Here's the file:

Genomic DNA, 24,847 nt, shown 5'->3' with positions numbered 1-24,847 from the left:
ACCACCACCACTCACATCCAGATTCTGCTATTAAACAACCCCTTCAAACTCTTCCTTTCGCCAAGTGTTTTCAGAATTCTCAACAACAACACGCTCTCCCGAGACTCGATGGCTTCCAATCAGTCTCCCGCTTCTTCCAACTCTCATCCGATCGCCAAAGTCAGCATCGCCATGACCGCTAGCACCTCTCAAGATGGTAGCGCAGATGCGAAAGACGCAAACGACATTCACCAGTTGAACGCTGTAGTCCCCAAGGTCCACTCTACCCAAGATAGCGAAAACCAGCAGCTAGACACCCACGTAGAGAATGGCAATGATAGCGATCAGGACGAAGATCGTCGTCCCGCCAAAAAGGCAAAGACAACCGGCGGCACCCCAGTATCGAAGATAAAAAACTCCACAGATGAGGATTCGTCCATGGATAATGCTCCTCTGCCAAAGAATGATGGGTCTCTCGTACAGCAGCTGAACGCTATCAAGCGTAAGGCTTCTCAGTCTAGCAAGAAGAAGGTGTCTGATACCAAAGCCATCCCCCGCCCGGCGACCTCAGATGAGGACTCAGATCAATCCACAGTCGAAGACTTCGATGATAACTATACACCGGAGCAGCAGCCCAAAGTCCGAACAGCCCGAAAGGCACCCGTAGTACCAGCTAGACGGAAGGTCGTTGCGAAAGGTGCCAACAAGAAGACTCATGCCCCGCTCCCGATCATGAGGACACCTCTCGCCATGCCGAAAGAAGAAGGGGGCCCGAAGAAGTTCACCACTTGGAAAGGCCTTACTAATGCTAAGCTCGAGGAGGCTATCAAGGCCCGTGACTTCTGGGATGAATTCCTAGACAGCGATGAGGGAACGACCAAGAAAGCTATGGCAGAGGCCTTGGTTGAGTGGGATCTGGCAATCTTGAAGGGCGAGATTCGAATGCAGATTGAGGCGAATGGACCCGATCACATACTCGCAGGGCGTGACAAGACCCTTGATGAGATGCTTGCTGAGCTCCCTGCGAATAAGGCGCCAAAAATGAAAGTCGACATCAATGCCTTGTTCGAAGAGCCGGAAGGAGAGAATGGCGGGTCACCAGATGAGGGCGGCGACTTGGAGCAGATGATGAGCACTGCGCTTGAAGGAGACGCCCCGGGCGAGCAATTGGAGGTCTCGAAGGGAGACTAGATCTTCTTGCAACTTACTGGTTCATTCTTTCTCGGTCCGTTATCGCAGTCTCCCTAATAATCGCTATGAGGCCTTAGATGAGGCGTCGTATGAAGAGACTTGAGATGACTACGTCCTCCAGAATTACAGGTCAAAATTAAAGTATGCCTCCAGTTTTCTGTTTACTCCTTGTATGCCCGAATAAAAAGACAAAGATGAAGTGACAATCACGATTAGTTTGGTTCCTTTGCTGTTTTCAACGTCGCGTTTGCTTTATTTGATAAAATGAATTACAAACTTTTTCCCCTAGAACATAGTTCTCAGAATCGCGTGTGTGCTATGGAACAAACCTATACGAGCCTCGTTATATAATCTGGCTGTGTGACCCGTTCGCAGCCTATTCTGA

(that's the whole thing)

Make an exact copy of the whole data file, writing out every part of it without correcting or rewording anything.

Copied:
Genomic DNA, 24,847 nt, shown 5'->3' with positions numbered 1-24,847 from the left:
ACCACCACCACTCACATCCAGATTCTGCTATTAAACAACCCCTTCAAACTCTTCCTTTCGCCAAGTGTTTTCAGAATTCTCAACAACAACACGCTCTCCCGAGACTCGATGGCTTCCAATCAGTCTCCCGCTTCTTCCAACTCTCATCCGATCGCCAAAGTCAGCATCGCCATGACCGCTAGCACCTCTCAAGATGGTAGCGCAGATGCGAAAGACGCAAACGACATTCACCAGTTGAACGCTGTAGTCCCCAAGGTCCACTCTACCCAAGATAGCGAAAACCAGCAGCTAGACACCCACGTAGAGAATGGCAATGATAGCGATCAGGACGAAGATCGTCGTCCCGCCAAAAAGGCAAAGACAACCGGCGGCACCCCAGTATCGAAGATAAAAAACTCCACAGATGAGGATTCGTCCATGGATAATGCTCCTCTGCCAAAGAATGATGGGTCTCTCGTACAGCAGCTGAACGCTATCAAGCGTAAGGCTTCTCAGTCTAGCAAGAAGAAGGTGTCTGATACCAAAGCCATCCCCCGCCCGGCGACCTCAGATGAGGACTCAGATCAATCCACAGTCGAAGACTTCGATGATAACTATACACCGGAGCAGCAGCCCAAAGTCCGAACAGCCCGAAAGGCACCCGTAGTACCAGCTAGACGGAAGGTCGTTGCGAAAGGTGCCAACAAGAAGACTCATGCCCCGCTCCCGATCATGAGGACACCTCTCGCCATGCCGAAAGAAGAAGGGGGCCCGAAGAAGTTCACCACTTGGAAAGGCCTTACTAATGCTAAGCTCGAGGAGGCTATCAAGGCCCGTGACTTCTGGGATGAATTCCTAGACAGCGATGAGGGAACGACCAAGAAAGCTATGGCAGAGGCCTTGGTTGAGTGGGATCTGGCAATCTTGAAGGGCGAGATTCGAATGCAGATTGAGGCGAATGGACCCGATCACATACTCGCAGGGCGTGACAAGACCCTTGATGAGATGCTTGCTGAGCTCCCTGCGAATAAGGCGCCAAAAATGAAAGTCGACATCAATGCCTTGTTCGAAGAGCCGGAAGGAGAGAATGGCGGGTCACCAGATGAGGGCGGCGACTTGGAGCAGATGATGAGCACTGCGCTTGAAGGAGACGCCCCGGGCGAGCAATTGGAGGTCTCGAAGGGAGACTAGATCTTCTTGCAACTTACTGGTTCATTCTTTCTCGGTCCGTTATCGCAGTCTCCCTAATAATCGCTATGAGGCCTTAGATGAGGCGTCGTATGAAGAGACTTGAGATGACTACGTCCTCCAGAATTACAGGTCAAAATTAAAGTATGCCTCCAGTTTTCTGTTTACTCCTTGTATGCCCGAATAAAAAGACAAAGATGAAGTGACAATCACGATTAGTTTGGTTCCTTTGCTGTTTTCAACGTCGCGTTTGCTTTATTTGATAAAATGAATTACAAACTTTTTCCCCTAGAACATAGTTCTCAGAATCGCGTGTGTGCTATGGAACAAACCTATACGAGCCTCGTTATATAATCTGGCTGTGTGACCCGTTCGCAGCCTATTCTGA